- Take photos of accommodations and food. This might seem like a glaring exception to the above, but I’ve often found myself trying to describe cool places I stayed or delicious things I ate and wishing I had taken a picture. Please note I’m not advocating Instagramming every meal you eat.
- Put people in photos. Trust me, when you look at photos after you return, you’ll speed through ones of landscapes and sites but linger on ones that include you or loved ones. Here’s a case in point, though it technically involves a video: my mom found an old home movie of my dad’s family visiting the Grand Canyon. My dad, then about eight years old, got in my grandfather’s panorama shot, who told him to get out of the way. The Grand Canyon is still there. A rare video of my dad as a child would have been precious.
- Sneak photos. If you really want a photo of some merchandise – assuming it’s for your personal use only – do it sneakily. Many merchants don’t appreciate photos without sales.
- Look up tipping practices. Most places aren’t like America, where you tip 15% and leave cash on the table. Know what a reasonable percentage is and how to do it.
- On moving walkways and escalators, stand on the right so people can pass you on the left. Even in the UK. Again, if you pack light in a backpack, you can be on the speedy left side! In general, be cognizant of surroundings so you can go with the flow rather than getting in the way.
- If you and a travel partner are splitting a dish at a restaurant, don’t tell the waiter. Avoid split plate fees, which are common, by just not telling your waiter. Once, mentioning splitting a dish resulted in receiving two orders rather than one. Avoid suspicion by having one person order an appetizer and the other ordering the main course.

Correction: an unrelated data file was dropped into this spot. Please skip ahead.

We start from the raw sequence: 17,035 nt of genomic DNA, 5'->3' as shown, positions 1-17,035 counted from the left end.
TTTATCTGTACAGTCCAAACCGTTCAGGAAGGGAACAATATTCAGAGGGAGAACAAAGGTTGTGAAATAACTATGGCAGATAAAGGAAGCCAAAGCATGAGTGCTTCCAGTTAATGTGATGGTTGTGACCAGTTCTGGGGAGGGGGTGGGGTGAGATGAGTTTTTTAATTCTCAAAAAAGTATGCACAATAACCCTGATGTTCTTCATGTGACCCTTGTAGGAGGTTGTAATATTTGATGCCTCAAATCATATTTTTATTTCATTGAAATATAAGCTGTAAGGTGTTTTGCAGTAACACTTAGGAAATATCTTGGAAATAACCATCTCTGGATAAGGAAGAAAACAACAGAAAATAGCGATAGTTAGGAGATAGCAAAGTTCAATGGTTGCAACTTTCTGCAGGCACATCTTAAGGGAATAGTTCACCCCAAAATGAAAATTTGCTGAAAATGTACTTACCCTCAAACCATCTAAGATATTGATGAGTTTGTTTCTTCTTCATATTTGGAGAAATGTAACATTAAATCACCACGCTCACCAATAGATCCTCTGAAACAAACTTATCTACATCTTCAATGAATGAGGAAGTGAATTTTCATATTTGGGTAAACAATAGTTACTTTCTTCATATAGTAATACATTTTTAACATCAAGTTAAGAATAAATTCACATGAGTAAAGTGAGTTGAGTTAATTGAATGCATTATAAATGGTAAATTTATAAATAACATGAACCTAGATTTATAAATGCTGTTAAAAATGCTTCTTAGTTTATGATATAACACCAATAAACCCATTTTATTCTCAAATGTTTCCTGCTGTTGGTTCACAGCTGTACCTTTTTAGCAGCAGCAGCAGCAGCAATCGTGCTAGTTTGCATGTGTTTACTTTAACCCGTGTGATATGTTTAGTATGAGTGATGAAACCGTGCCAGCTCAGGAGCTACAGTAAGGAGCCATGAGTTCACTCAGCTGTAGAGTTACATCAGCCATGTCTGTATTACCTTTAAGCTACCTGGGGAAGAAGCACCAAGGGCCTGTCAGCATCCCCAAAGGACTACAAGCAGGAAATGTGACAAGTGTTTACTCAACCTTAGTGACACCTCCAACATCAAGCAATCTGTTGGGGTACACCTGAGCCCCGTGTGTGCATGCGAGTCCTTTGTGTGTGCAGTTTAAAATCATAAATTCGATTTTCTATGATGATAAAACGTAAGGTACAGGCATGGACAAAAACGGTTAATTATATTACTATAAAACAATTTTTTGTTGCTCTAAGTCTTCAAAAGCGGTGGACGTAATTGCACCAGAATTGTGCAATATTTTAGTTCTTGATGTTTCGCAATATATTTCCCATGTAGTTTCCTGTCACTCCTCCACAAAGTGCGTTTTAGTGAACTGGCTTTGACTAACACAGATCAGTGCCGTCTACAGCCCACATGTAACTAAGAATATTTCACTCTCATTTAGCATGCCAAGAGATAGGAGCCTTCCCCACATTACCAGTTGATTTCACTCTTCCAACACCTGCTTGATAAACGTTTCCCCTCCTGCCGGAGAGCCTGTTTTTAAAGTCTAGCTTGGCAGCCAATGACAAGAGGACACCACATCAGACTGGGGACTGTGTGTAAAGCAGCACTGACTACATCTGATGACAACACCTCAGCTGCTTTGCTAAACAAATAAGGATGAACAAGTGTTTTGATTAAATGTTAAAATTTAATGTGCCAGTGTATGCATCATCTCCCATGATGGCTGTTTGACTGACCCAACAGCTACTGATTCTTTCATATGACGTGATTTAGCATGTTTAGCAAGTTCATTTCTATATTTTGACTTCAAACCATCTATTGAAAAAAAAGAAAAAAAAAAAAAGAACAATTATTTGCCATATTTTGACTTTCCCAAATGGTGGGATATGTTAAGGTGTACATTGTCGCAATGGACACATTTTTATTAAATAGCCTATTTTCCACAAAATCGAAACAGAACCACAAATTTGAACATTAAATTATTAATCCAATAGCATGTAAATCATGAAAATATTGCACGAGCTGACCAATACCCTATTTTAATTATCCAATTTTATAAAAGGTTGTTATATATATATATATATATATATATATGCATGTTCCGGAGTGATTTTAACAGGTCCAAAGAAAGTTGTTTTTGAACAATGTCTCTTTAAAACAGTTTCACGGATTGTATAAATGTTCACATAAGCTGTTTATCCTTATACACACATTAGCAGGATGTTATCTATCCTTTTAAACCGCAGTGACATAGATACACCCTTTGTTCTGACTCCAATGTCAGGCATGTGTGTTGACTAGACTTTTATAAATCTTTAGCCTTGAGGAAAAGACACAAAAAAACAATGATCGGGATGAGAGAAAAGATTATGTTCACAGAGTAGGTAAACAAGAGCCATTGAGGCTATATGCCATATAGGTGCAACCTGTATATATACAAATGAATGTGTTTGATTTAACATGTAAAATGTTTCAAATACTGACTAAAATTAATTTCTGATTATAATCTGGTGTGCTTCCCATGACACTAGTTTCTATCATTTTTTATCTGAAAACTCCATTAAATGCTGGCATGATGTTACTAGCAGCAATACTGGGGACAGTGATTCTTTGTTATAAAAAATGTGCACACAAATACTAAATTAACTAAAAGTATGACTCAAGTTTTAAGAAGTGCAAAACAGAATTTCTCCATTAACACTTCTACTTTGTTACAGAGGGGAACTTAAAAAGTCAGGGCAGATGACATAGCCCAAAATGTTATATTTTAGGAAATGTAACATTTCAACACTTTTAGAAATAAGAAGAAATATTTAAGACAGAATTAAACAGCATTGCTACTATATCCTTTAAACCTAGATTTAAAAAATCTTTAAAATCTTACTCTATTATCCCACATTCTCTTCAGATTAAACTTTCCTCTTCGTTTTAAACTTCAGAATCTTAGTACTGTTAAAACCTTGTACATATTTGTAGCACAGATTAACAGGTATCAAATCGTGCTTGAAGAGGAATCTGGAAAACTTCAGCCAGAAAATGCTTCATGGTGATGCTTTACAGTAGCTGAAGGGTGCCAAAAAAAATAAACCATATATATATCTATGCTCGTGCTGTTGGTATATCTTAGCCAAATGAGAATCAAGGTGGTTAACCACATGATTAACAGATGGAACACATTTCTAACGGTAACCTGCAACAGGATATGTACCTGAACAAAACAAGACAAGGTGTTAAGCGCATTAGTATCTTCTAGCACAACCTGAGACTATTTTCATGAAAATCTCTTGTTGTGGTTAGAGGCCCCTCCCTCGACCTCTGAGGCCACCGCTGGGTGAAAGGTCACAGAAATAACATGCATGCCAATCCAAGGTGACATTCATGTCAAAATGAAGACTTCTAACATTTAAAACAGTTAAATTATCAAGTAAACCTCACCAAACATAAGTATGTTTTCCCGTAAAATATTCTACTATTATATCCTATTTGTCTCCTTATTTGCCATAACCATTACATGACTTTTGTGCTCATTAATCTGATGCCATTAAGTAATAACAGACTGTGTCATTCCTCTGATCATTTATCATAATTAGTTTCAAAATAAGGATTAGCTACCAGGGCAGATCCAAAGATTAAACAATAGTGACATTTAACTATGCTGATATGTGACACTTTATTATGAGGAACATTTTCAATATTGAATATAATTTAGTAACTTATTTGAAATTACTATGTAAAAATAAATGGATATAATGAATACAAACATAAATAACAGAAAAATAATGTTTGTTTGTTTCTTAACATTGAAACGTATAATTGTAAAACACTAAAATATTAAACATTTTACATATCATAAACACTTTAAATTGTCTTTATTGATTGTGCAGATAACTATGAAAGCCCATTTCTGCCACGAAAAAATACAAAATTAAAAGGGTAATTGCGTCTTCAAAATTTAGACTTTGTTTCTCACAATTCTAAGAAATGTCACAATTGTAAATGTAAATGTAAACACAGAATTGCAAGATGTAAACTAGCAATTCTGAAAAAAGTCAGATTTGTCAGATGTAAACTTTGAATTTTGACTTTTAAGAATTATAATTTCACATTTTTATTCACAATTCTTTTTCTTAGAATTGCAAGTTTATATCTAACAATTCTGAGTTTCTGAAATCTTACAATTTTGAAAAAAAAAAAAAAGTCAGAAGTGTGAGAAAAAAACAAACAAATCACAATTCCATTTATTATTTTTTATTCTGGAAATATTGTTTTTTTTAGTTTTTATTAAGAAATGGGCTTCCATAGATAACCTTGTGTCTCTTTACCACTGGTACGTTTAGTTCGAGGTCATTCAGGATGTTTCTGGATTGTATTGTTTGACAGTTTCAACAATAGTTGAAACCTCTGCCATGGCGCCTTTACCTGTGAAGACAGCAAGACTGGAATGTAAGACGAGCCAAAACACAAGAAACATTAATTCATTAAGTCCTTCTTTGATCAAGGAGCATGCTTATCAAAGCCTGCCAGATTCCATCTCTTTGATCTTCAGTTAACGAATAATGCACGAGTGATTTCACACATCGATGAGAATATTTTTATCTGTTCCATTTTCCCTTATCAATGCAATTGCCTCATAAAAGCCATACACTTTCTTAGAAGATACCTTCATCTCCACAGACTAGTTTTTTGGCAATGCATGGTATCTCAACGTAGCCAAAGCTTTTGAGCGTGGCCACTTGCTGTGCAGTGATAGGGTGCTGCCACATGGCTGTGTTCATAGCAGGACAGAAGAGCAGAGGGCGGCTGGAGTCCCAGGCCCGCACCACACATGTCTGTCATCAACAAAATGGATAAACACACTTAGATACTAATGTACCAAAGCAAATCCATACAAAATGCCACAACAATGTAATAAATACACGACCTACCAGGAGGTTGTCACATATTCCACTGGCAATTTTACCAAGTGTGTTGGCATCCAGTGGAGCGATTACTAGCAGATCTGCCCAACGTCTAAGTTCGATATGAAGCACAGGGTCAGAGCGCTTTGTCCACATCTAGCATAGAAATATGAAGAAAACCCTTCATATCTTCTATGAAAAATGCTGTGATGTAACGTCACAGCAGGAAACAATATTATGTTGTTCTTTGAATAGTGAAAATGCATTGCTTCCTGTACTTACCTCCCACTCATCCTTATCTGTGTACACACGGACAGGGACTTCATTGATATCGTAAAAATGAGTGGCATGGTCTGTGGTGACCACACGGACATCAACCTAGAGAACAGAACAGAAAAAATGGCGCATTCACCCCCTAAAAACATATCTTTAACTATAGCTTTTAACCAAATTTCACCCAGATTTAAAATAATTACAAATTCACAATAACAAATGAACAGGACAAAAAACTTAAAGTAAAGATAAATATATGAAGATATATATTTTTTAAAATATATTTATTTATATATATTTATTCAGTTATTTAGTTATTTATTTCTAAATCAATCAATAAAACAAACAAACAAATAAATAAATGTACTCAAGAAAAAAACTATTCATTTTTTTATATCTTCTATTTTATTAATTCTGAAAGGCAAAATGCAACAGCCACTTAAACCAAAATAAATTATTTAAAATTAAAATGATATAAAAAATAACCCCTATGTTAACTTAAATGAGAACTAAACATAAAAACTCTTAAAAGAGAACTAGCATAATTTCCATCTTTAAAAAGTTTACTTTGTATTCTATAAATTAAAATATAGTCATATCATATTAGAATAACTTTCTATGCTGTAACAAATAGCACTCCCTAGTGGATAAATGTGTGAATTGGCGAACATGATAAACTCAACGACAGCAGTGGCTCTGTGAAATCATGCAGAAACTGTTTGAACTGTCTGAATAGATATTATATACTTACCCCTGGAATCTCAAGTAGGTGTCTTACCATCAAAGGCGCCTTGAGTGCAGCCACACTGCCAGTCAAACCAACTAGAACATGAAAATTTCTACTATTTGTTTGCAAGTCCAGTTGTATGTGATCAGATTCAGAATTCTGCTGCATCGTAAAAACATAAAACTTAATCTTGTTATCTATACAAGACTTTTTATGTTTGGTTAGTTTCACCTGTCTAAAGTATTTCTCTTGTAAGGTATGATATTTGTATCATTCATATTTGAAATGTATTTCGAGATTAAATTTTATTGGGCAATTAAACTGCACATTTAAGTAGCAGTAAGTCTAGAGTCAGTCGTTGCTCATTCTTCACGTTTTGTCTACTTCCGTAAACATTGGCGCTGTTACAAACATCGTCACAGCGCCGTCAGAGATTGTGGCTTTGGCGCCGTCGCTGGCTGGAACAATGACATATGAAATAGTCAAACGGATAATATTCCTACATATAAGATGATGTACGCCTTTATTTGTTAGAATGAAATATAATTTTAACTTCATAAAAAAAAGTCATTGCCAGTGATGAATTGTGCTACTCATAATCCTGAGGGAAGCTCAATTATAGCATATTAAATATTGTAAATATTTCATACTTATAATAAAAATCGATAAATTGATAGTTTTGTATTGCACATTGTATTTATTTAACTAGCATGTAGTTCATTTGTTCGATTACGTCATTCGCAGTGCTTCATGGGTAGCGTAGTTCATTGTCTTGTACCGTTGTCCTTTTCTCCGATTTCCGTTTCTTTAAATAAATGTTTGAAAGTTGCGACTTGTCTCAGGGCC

- Disconnect. Alright, you don’t have to 100% disconnect. I like having Wi-Fi access but don’t feel the need to purchase international service (I just put my phone in airplane mode when leaving the US). I don’t even bring a laptop or tablet (though a tablet is a much better choice if you must have one or the other).Try to resist the urge to check email and social media and focus on your travel experience. Your Facebook friends and Twitter followers will survive without your constant updates, and so will you.
- CityMaps2Go. I really liked this app for downloading offline city maps; marking our base, sites to see, and places to eat; and even reading Wikipedia articles about noteworthy places.
- Look up. I can only speak to Europe, but tearing your eyes from the path in front of you has great rewards. There are beautiful architectural details to be seen if you just look up!
- Donate to churches. If you visit a church that doesn’t have an admission price, be a gracious guest and put a few coins in a collection box. In Europe I donate about a Euro.
- Keep track of stuff you wish you had packed, and stuff you brought but didn’t need. Keep refining your art of packing.
More travel tips: Travel tips from Rick Steves, the god of travel. 40 Genius Travel Tips That Will Change Your Life Forever – a lot of these are really clever.